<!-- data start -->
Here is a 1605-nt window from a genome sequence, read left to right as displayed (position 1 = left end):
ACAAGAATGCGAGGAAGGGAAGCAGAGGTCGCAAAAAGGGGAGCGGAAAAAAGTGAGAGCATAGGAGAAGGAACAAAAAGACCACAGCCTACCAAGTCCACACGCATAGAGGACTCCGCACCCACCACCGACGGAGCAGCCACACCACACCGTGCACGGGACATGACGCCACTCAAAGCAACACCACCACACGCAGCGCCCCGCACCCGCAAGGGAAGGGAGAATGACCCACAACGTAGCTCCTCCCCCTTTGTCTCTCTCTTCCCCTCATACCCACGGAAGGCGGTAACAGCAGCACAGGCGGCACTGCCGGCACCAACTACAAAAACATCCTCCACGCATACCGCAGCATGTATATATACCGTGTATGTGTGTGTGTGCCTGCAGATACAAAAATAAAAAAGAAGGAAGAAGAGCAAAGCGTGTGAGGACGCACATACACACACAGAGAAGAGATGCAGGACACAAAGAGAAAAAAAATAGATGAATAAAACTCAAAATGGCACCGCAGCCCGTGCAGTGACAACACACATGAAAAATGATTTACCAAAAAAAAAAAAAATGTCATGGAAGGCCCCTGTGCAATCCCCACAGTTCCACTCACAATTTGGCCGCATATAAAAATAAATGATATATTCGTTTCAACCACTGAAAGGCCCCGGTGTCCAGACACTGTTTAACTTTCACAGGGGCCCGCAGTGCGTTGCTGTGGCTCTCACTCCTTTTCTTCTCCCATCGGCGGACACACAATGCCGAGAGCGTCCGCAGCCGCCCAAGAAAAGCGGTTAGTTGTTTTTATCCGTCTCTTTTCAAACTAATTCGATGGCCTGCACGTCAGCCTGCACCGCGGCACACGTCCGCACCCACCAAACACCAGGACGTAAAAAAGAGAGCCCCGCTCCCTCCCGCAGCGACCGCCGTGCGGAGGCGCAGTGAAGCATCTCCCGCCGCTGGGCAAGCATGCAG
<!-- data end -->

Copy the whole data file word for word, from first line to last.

Here is a 1605-nt window from a genome sequence, read left to right as displayed (position 1 = left end):
ACAAGAATGCGAGGAAGGGAAGCAGAGGTCGCAAAAAGGGGAGCGGAAAAAAGTGAGAGCATAGGAGAAGGAACAAAAAGACCACAGCCTACCAAGTCCACACGCATAGAGGACTCCGCACCCACCACCGACGGAGCAGCCACACCACACCGTGCACGGGACATGACGCCACTCAAAGCAACACCACCACACGCAGCGCCCCGCACCCGCAAGGGAAGGGAGAATGACCCACAACGTAGCTCCTCCCCCTTTGTCTCTCTCTTCCCCTCATACCCACGGAAGGCGGTAACAGCAGCACAGGCGGCACTGCCGGCACCAACTACAAAAACATCCTCCACGCATACCGCAGCATGTATATATACCGTGTATGTGTGTGTGTGCCTGCAGATACAAAAATAAAAAAGAAGGAAGAAGAGCAAAGCGTGTGAGGACGCACATACACACACAGAGAAGAGATGCAGGACACAAAGAGAAAAAAAATAGATGAATAAAACTCAAAATGGCACCGCAGCCCGTGCAGTGACAACACACATGAAAAATGATTTACCAAAAAAAAAAAAAATGTCATGGAAGGCCCCTGTGCAATCCCCACAGTTCCACTCACAATTTGGCCGCATATAAAAATAAATGATATATTCGTTTCAACCACTGAAAGGCCCCGGTGTCCAGACACTGTTTAACTTTCACAGGGGCCCGCAGTGCGTTGCTGTGGCTCTCACTCCTTTTCTTCTCCCATCGGCGGACACACAATGCCGAGAGCGTCCGCAGCCGCCCAAGAAAAGCGGTTAGTTGTTTTTATCCGTCTCTTTTCAAACTAATTCGATGGCCTGCACGTCAGCCTGCACCGCGGCACACGTCCGCACCCACCAAACACCAGGACGTAAAAAAGAGAGCCCCGCTCCCTCCCGCAGCGACCGCCGTGCGGAGGCGCAGTGAAGCATCTCCCGCCGCTGGGCAAGCATGCAG